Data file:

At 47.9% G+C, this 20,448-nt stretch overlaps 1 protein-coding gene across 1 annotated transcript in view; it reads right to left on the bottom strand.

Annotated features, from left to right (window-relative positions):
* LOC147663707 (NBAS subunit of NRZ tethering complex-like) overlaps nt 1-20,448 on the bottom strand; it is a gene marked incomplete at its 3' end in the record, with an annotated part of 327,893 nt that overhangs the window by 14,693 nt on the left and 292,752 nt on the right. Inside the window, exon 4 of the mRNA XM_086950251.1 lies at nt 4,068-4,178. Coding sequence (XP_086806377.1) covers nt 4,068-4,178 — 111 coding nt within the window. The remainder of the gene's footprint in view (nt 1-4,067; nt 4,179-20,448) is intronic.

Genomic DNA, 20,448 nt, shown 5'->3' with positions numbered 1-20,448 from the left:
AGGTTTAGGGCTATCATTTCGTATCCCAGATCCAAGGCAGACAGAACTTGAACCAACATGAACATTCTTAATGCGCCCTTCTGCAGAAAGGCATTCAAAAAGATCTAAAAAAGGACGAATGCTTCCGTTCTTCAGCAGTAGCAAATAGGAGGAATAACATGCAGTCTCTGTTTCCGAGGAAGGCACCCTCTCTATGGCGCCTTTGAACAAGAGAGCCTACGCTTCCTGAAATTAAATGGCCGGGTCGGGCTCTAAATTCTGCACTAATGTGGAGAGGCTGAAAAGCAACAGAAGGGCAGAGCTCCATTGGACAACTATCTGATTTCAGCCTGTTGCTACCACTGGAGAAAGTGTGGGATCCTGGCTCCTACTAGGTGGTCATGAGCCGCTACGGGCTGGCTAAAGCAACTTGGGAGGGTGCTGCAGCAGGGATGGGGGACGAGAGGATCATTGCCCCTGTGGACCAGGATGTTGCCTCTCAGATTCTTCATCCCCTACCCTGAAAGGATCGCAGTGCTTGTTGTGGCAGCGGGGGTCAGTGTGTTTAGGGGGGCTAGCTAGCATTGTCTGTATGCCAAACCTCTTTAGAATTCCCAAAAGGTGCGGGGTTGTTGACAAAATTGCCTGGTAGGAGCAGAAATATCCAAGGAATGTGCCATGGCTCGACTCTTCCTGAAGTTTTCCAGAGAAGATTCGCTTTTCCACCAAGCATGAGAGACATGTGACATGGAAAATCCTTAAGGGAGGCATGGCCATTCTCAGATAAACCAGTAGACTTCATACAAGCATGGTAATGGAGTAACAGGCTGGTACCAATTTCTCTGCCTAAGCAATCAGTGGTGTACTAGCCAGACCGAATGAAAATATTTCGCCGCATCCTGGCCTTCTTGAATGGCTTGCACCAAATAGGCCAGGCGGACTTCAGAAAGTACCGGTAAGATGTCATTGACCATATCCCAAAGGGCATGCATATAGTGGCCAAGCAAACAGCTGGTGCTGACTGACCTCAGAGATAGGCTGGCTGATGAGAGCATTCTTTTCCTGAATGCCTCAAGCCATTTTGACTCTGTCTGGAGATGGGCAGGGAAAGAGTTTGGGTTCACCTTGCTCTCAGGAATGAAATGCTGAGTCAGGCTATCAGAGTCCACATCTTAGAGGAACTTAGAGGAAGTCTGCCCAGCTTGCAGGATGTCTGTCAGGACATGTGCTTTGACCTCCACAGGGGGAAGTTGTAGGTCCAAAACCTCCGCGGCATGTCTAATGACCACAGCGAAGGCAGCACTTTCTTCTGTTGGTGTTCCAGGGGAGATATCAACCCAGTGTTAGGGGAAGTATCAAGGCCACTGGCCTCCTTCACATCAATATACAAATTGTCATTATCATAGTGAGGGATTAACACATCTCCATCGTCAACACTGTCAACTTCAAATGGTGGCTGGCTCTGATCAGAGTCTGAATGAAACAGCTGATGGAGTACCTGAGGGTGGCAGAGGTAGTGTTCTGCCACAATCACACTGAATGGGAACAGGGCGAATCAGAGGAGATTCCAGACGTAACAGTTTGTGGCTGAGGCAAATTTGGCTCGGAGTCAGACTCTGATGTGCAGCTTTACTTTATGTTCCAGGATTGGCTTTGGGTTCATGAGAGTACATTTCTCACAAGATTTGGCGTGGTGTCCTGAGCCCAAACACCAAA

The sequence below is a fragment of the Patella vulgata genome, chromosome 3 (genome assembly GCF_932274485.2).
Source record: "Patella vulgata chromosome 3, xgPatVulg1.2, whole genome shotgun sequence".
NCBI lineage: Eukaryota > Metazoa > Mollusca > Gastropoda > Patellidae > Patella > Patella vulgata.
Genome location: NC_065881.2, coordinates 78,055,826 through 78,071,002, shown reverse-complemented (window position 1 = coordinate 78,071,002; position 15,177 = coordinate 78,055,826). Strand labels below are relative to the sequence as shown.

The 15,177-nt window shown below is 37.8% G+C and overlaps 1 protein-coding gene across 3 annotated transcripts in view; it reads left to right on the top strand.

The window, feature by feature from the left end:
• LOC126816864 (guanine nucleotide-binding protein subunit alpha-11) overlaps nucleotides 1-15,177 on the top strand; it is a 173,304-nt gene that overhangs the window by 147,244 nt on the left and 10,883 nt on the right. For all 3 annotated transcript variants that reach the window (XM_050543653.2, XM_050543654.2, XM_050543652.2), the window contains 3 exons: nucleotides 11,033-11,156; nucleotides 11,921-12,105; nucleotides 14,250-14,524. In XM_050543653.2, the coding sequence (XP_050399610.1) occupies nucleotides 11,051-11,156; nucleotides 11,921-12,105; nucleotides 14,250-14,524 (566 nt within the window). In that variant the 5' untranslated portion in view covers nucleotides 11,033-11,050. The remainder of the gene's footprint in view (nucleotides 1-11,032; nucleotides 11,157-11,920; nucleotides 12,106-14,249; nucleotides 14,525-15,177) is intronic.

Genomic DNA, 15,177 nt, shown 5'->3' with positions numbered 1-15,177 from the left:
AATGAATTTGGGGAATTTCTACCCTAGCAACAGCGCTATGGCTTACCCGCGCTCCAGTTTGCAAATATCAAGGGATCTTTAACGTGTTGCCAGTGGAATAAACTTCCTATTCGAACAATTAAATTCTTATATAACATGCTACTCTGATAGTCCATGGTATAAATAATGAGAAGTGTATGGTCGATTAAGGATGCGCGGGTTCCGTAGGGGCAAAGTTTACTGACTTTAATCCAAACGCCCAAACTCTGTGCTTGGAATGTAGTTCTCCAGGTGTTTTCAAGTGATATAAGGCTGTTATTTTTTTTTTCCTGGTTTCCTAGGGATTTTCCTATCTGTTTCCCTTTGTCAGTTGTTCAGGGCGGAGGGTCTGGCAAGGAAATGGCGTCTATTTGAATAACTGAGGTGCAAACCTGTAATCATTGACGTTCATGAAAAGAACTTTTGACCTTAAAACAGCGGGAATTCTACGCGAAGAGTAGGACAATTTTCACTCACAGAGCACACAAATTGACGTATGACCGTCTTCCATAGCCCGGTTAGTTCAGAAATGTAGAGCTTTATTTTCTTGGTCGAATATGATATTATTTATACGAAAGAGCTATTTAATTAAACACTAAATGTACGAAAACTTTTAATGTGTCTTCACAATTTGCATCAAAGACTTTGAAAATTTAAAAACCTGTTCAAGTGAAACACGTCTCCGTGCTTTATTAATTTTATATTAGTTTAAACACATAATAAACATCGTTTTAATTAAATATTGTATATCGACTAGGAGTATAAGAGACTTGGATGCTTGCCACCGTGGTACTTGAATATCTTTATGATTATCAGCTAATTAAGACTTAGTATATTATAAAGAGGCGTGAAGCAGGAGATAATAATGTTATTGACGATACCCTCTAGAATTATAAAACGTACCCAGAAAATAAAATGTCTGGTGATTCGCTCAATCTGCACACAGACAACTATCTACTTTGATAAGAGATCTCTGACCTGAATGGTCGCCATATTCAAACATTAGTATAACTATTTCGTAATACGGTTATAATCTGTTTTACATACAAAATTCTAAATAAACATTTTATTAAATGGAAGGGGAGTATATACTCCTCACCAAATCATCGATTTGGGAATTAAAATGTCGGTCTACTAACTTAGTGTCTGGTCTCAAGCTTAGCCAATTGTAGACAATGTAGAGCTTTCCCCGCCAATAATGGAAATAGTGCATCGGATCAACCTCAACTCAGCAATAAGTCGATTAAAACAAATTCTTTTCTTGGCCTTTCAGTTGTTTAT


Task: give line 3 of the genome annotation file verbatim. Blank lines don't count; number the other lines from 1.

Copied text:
* LOC147663707 (NBAS subunit of NRZ tethering complex-like) overlaps nt 1-20,448 on the bottom strand; it is a gene marked incomplete at its 3' end in the record, with an annotated part of 327,893 nt that overhangs the window by 14,693 nt on the left and 292,752 nt on the right. Inside the window, exon 4 of the mRNA XM_086950251.1 lies at nt 4,068-4,178. Coding sequence (XP_086806377.1) covers nt 4,068-4,178 — 111 coding nt within the window. The remainder of the gene's footprint in view (nt 1-4,067; nt 4,179-20,448) is intronic.